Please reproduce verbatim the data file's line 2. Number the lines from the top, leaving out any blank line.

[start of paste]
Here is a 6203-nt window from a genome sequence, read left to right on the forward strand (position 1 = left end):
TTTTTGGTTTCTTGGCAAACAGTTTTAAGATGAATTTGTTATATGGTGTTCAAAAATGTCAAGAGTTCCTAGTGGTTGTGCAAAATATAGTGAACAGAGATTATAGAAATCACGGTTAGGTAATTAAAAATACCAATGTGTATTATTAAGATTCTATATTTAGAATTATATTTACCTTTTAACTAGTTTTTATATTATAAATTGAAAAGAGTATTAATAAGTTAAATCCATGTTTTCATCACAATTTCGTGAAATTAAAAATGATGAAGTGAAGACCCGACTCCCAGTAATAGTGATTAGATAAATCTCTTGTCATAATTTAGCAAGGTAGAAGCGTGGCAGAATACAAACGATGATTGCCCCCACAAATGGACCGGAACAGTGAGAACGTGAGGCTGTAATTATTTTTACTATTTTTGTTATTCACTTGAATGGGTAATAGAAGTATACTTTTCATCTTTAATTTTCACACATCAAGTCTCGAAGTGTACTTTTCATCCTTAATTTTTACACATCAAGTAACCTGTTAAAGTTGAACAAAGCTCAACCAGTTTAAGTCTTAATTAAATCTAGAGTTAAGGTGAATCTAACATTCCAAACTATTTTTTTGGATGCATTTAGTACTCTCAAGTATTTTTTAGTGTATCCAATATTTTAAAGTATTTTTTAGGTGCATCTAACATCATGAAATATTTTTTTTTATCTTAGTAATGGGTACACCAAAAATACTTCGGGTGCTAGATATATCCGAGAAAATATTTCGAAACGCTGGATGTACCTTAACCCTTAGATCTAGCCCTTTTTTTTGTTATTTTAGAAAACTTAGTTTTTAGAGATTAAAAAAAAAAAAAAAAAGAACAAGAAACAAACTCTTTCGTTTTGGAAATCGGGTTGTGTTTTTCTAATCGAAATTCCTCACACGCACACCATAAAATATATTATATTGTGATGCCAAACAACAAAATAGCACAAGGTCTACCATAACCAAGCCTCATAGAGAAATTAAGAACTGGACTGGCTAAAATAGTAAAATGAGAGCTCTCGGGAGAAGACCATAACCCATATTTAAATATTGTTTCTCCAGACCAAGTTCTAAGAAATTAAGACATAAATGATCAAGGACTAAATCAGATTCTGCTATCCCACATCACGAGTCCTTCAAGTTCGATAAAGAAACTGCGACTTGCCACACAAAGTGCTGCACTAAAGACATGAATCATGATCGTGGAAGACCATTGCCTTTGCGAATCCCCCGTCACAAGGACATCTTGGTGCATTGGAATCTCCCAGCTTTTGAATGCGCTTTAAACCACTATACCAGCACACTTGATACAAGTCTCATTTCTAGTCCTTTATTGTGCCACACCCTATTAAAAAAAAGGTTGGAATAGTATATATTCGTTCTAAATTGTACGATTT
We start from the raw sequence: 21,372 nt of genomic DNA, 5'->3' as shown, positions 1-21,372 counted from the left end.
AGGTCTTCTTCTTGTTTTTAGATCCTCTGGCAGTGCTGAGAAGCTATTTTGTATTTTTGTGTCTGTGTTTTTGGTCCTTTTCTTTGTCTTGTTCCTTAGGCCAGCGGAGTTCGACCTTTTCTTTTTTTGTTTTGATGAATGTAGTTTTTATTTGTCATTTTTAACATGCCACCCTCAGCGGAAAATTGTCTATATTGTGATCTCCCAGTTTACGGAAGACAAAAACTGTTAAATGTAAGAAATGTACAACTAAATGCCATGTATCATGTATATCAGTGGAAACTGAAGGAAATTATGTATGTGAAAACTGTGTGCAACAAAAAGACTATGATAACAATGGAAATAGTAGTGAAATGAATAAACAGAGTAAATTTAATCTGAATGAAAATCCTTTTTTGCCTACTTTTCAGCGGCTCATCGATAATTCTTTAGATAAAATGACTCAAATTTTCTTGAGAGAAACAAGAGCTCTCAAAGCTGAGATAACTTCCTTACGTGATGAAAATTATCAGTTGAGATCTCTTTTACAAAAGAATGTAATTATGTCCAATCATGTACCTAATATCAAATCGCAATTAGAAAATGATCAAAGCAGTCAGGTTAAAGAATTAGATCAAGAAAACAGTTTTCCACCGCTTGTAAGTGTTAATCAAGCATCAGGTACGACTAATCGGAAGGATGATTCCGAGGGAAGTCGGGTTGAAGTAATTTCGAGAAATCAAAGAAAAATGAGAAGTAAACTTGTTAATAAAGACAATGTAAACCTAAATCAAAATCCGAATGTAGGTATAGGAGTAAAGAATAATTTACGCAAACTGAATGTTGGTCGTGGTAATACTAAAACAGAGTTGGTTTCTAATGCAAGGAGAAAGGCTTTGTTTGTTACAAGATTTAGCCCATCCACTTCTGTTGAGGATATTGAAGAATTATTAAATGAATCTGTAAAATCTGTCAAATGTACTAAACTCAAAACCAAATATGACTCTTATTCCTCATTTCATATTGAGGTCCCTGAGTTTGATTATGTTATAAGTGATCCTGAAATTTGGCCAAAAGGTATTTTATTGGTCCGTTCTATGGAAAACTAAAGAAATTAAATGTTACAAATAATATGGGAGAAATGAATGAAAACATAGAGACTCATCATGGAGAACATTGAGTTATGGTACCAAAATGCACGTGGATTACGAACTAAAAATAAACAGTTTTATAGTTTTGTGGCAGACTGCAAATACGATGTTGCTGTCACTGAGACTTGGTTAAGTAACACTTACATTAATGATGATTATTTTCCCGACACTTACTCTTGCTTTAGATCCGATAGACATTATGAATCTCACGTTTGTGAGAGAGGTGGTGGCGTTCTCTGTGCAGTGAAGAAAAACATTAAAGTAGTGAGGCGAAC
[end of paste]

TTTTTGGTTTCTTGGCAAACAGTTTTAAGATGAATTTGTTATATGGTGTTCAAAAATGTCAAGAGTTCCTAGTGGTTGTGCAAAATATAGTGAACAGAGATTATAGAAATCACGGTTAGGTAATTAAAAATACCAATGTGTATTATTAAGATTCTATATTTAGAATTATATTTACCTTTTAACTAGTTTTTATATTATAAATTGAAAAGAGTATTAATAAGTTAAATCCATGTTTTCATCACAATTTCGTGAAATTAAAAATGATGAAGTGAAGACCCGACTCCCAGTAATAGTGATTAGATAAATCTCTTGTCATAATTTAGCAAGGTAGAAGCGTGGCAGAATACAAACGATGATTGCCCCCACAAATGGACCGGAACAGTGAGAACGTGAGGCTGTAATTATTTTTACTATTTTTGTTATTCACTTGAATGGGTAATAGAAGTATACTTTTCATCTTTAATTTTCACACATCAAGTCTCGAAGTGTACTTTTCATCCTTAATTTTTACACATCAAGTAACCTGTTAAAGTTGAACAAAGCTCAACCAGTTTAAGTCTTAATTAAATCTAGAGTTAAGGTGAATCTAACATTCCAAACTATTTTTTTGGATGCATTTAGTACTCTCAAGTATTTTTTAGTGTATCCAATATTTTAAAGTATTTTTTAGGTGCATCTAACATCATGAAATATTTTTTTTTATCTTAGTAATGGGTACACCAAAAATACTTCGGGTGCTAGATATATCCGAGAAAATATTTCGAAACGCTGGATGTACCTTAACCCTTAGATCTAGCCCTTTTTTTTGTTATTTTAGAAAACTTAGTTTTTAGAGATTAAAAAAAAAAAAAAAAAGAACAAGAAACAAACTCTTTCGTTTTGGAAATCGGGTTGTGTTTTTCTAATCGAAATTCCTCACACGCACACCATAAAATATATTATATTGTGATGCCAAACAACAAAATAGCACAAGGTCTACCATAACCAAGCCTCATAGAGAAATTAAGAACTGGACTGGCTAAAATAGTAAAATGAGAGCTCTCGGGAGAAGACCATAACCCATATTTAAATATTGTTTCTCCAGACCAAGTTCTAAGAAATTAAGACATAAATGATCAAGGACTAAATCAGATTCTGCTATCCCACATCACGAGTCCTTCAAGTTCGATAAAGAAACTGCGACTTGCCACACAAAGTGCTGCACTAAAGACATGAATCATGATCGTGGAAGACCATTGCCTTTGCGAATCCCCCGTCACAAGGACATCTTGGTGCATTGGAATCTCCCAGCTTTTGAATGCGCTTTAAACCACTATACCAGCACACTTGATACAAGTCTCATTTCTAGTCCTTTATTGTGCCACACCCTATTAAAAAAAAGGTTGGAATAGTATATATTCGTTCTAAATTGTACGATTT